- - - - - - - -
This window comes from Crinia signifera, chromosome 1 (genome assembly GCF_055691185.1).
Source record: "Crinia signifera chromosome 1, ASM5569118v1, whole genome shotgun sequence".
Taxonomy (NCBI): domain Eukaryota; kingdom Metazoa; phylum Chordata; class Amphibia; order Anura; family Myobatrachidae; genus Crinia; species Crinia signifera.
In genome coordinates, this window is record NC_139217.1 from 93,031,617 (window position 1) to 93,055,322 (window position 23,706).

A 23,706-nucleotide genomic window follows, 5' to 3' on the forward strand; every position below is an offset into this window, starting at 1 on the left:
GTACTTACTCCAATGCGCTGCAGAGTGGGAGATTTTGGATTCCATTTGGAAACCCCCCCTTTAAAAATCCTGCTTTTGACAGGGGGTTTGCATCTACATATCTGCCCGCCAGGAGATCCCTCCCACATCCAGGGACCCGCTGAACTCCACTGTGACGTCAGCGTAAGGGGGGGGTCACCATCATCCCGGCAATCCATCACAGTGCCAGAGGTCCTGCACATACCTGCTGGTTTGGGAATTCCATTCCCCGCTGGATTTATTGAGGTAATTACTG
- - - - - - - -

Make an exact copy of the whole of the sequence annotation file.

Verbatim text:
This window comes from Crinia signifera, chromosome 1 (genome assembly GCF_055691185.1).
Source record: "Crinia signifera chromosome 1, ASM5569118v1, whole genome shotgun sequence".
Taxonomy (NCBI): domain Eukaryota; kingdom Metazoa; phylum Chordata; class Amphibia; order Anura; family Myobatrachidae; genus Crinia; species Crinia signifera.
In genome coordinates, this window is record NC_139217.1 from 93,031,617 (window position 1) to 93,055,322 (window position 23,706).

A 23,706-nucleotide genomic window follows, 5' to 3' on the forward strand; every position below is an offset into this window, starting at 1 on the left:
GTACTTACTCCAATGCGCTGCAGAGTGGGAGATTTTGGATTCCATTTGGAAACCCCCCCTTTAAAAATCCTGCTTTTGACAGGGGGTTTGCATCTACATATCTGCCCGCCAGGAGATCCCTCCCACATCCAGGGACCCGCTGAACTCCACTGTGACGTCAGCGTAAGGGGGGGGTCACCATCATCCCGGCAATCCATCACAGTGCCAGAGGTCCTGCACATACCTGCTGGTTTGGGAATTCCATTCCCCGCTGGATTTATTGAGGTAATTACTG